Read through the Gospel of Mark if you want a gentle introduction to the Life of Jesus. You will quickly realise how different things were two thousand years ago. The events that are described in the Bible happened in the Middle East, in an agricultural society where Roman law controlled the life of the citizens and Jewish law regulated the way people worshipped. The more you read the easier it becomes, but it is always worth remembering that life was somewhat different in Bible times. These are writings that belong to ancient history. The marvellous thing is that they are still relevant and meaningful today. The Bible is an old book with a really up-to-date message.
Two Different Parts
The structure of the New Testament is quite easy to follow. The life of Jesus is told four times, in the gospel accounts by Matthew, Mark, Luke and John. Then comes the story of the early church – mainly centred on the preaching of the apostles Peter and Paul. That is contained in the Acts of the Apostles, which was written by the gospel writer Luke. The Acts account refers to many places that the apostles visited and the various letters, which make up the rest of the New Testament, were written during or after their journeys.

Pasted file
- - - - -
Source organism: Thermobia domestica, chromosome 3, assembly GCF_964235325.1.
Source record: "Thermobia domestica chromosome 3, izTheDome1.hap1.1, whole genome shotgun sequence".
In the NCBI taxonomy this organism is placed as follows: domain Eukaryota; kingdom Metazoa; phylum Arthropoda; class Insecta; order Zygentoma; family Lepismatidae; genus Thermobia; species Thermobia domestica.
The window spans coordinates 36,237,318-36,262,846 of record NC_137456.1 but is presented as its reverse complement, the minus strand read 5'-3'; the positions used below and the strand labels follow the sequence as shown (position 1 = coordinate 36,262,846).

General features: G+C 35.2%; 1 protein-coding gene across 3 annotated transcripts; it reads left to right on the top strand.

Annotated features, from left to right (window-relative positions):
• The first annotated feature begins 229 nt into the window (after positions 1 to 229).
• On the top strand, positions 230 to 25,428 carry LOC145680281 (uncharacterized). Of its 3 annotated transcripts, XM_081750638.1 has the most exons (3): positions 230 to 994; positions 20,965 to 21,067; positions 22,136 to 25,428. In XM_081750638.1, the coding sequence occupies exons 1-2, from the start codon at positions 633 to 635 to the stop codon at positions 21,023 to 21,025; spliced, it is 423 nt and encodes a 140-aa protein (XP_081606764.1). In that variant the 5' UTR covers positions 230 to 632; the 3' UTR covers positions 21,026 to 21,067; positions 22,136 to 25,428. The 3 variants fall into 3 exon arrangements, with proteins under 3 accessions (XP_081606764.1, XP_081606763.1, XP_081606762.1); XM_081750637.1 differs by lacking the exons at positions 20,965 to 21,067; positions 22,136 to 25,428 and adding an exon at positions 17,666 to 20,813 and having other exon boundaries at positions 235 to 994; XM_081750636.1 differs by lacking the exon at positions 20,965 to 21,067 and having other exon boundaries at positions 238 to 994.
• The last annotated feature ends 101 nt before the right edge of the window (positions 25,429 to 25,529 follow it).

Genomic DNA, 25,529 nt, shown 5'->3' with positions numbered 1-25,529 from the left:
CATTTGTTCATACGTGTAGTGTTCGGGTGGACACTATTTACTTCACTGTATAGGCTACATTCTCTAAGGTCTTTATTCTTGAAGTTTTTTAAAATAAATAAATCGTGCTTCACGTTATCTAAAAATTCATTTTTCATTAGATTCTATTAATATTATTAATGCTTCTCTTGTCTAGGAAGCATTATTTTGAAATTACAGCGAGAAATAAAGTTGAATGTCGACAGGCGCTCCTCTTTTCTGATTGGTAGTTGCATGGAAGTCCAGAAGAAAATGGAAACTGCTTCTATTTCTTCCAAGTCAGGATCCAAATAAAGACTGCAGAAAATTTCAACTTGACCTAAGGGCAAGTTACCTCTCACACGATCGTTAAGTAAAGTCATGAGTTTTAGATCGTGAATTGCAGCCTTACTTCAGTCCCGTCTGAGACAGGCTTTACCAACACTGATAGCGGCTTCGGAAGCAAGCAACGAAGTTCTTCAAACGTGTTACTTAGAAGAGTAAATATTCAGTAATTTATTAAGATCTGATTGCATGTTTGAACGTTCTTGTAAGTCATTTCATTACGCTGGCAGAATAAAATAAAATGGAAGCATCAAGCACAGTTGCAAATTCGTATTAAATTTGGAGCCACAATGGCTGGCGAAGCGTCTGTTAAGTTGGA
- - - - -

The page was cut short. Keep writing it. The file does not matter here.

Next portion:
The letters were the way the various apostles kept in touch with new congregations that had been established. Sometimes they were letters of general encouragement; sometimes they dealt with specific problems or issues that had arisen. As we have already seen, Romans was written to set out Paul’s understanding of the gospel of salvation prior to his intended visit, as well as dealing with some local problems the church in Rome had.
narrative accounts start in the first Book – Genesis – and go right up to the Book of Esther – 17 books in all, out of 39. The first 11 chapters of Genesis describes the creation of the world, then tells how things went wrong, the coming of a worldwide flood and the building of the Tower of Babel. After that the record follows the story of one family – that of Abraham, and his descendants.